“It’s All Too Much rates high indeed among comparatively underexposed Beatles psychedelic eruptions (and everything else for that matter) because it’s the song that saved Pepperland, George’s full-on acid epiphany at the end of Yellow Submarine (the movie), which I first saw when I was nine (my friend Patrick’s birthday) and even then I knew. What I couldn’t tell you, but I knew it anyway. Same feeling I got from Lucy In The Sky With Diamonds, the one that every nine year old knew was completely concerned with LSD, and hippies, and the kinds of things that hippies saw when they did LSD, which seemed to be rainbows and flowers and weird multi-coloured alligators and marshmallow skies and … it was a strange business being a child in the craziest part of the psychedelic 60s, mostly outside looking in, except every now and then, the in got out and on and on across the universe. Stuff like that changes you. Not that I’m complaining.” (Philip Random)
If you’re Peter Fonda and you want to impress John Lennon while tripping on LSD in a hot tub, tell him how you died once when you were a little kid. Guaranteed, you’re going to going to send the coolest Beatle someplace dark and scary, the only way out of which will be to write a stunner of a song in which A. he tells you, you’re making him feel like he’s never been born, and B. he and his band will go a long way toward perfecting the psyche-infused power pop record almost before it’s even been invented. Oh, those lovable mop-tops.
“True fact. For most of the 1980s, the Beatles pretty much always lost those Beatles vs Stones arguments (unless you were hanging out with idiots). Not that the ’80s Stones were up to anything new that was particularly necessary, just that their older stuff had the sort of teeth the times required. Though Yer Blues from the so-called White Album, also excelled in that regard — a blues as voracious as anything the Stones ever put to vinyl, or any other pale skinned band for that matter. As much a send-up of the whole idea of white guys churning out authentic black music as it was a genuine howl from the soul of a guy who really was so lonely he wanted to die, it still conjures chills and wins arguments. Because it’s true, the Stones may have been a better blues outfit but Beatles had the best actual song.” (Philip Random)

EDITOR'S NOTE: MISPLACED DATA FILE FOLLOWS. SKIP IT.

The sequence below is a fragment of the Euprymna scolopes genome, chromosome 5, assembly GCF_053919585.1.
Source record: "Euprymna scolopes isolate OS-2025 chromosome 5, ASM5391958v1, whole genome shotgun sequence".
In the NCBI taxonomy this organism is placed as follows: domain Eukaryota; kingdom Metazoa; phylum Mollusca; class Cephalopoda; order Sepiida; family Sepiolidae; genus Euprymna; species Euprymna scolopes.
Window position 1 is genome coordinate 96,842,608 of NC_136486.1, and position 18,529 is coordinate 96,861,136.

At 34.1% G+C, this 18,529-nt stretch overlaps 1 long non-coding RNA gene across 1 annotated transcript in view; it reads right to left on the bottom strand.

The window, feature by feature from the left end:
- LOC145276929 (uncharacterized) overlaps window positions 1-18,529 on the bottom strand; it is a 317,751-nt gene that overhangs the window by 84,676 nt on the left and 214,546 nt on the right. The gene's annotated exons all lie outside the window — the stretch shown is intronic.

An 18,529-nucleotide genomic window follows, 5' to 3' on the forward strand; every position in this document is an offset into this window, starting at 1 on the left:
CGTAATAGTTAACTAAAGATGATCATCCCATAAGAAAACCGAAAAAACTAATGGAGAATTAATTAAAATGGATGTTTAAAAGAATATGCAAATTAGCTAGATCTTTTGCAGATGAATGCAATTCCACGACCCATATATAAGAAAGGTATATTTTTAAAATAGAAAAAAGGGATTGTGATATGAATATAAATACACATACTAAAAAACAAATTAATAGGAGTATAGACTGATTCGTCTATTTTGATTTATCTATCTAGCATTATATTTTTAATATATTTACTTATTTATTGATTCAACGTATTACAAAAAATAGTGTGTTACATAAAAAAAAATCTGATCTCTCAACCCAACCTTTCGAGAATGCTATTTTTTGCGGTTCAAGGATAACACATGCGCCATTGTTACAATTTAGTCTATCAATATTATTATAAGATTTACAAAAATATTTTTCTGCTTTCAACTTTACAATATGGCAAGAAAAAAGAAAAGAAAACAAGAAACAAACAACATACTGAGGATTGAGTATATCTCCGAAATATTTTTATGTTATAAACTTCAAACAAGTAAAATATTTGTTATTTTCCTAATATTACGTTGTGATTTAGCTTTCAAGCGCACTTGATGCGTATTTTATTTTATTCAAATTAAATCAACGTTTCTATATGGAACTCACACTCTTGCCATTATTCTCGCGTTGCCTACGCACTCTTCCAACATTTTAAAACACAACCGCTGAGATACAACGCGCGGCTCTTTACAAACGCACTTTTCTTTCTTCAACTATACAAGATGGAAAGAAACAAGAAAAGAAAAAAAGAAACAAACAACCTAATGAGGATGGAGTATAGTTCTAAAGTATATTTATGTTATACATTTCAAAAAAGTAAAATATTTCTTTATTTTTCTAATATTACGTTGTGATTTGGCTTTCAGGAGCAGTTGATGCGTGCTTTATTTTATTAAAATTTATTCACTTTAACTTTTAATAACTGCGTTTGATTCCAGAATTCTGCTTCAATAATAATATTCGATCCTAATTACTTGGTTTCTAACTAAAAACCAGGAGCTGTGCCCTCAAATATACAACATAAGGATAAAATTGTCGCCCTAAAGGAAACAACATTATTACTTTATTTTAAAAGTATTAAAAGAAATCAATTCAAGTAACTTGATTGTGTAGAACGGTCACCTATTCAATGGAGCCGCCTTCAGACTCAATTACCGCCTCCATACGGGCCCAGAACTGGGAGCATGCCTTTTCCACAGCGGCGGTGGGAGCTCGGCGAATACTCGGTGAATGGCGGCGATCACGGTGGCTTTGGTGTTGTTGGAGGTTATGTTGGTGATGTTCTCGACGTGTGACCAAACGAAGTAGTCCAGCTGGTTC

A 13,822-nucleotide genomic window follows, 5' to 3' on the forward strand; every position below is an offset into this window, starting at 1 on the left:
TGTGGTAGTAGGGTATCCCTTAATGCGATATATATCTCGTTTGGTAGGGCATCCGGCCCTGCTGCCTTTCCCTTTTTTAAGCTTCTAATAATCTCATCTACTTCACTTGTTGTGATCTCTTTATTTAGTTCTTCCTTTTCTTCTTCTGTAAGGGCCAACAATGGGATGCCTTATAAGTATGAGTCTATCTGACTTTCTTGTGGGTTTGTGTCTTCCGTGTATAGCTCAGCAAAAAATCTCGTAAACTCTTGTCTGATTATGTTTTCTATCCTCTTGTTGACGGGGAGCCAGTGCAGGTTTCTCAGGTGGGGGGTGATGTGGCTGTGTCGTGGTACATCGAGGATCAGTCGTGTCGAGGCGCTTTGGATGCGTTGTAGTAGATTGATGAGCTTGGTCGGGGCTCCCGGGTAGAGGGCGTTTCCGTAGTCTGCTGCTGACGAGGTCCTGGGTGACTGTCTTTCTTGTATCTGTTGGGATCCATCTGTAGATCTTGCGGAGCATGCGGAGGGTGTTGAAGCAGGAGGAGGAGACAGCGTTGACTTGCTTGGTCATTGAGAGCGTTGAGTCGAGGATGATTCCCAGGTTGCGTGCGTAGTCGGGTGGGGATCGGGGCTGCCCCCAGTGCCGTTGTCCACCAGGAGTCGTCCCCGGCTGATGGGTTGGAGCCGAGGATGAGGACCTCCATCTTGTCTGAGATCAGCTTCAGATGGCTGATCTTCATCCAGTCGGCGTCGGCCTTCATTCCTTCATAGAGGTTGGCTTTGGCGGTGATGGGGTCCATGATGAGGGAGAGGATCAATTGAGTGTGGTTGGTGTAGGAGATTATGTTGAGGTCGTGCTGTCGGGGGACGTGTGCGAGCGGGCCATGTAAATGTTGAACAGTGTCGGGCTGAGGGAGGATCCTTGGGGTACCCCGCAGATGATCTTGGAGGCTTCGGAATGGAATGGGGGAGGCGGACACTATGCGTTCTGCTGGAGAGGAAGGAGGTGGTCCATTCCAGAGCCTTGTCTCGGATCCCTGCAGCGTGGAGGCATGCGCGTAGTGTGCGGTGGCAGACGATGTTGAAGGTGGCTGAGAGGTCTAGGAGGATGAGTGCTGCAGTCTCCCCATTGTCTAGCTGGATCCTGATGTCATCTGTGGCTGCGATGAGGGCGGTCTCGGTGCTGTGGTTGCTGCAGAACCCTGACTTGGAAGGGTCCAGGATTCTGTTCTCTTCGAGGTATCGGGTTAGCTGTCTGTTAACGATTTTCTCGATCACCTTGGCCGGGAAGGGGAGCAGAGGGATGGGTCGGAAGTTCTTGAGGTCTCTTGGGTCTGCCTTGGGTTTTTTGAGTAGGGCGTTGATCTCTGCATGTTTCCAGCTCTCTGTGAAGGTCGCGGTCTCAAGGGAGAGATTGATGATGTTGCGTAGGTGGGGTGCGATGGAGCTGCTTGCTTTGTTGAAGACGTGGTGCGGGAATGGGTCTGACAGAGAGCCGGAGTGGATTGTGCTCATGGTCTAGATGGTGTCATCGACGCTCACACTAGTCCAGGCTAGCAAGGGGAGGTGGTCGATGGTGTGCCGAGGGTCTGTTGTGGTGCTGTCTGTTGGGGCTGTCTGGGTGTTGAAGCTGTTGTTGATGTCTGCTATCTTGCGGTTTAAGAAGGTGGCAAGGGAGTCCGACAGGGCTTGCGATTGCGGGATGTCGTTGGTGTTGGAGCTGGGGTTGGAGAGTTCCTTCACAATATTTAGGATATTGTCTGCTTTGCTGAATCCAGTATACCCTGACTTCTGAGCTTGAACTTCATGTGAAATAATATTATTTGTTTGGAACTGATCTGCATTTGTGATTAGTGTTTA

1966 found the Beatles at their power pop peak, cranking out perfection at a faster rate than the culture could even begin to handle. And Your Bird Can Sing wasn’t even included on the North American version of Revolver. Got stuck on the compilation album Yesterday and Today instead, the one with baby dolls and butchered meat on the cover. Which quickly got pulled, of course, the forces of decency in full combat mode. Oh those loveable moptops.
Youtube playlist (not entirely accurate).
The Solid Time of Change has been our overlong yet incomplete history of the so-called Prog Rock era – 661 selections from 1965 through 1979 with which we’ve tried to begin to do justice to a strange and ambitious time indeed, musically speaking.
The final stage of the journey went as follows:
- Yes – And You and I
- King Crimson – Court of the Crimson King
- Genesis – Supper’s Ready
- King Crimons – Starless
- Beatles – A Day in the Life
- Yes – Close to the Edge
If you’re late discovering all of this and wish to start at the beginning …
Randophonic airs pretty much every Saturday night, starting 11 pm (Pacific time) c/o CiTR.FM.101.9, with streaming and download options usually available within twenty-four hours via our Facebook page. We have no clear plan for what shall happen next beyond more superlative noise in some form or other …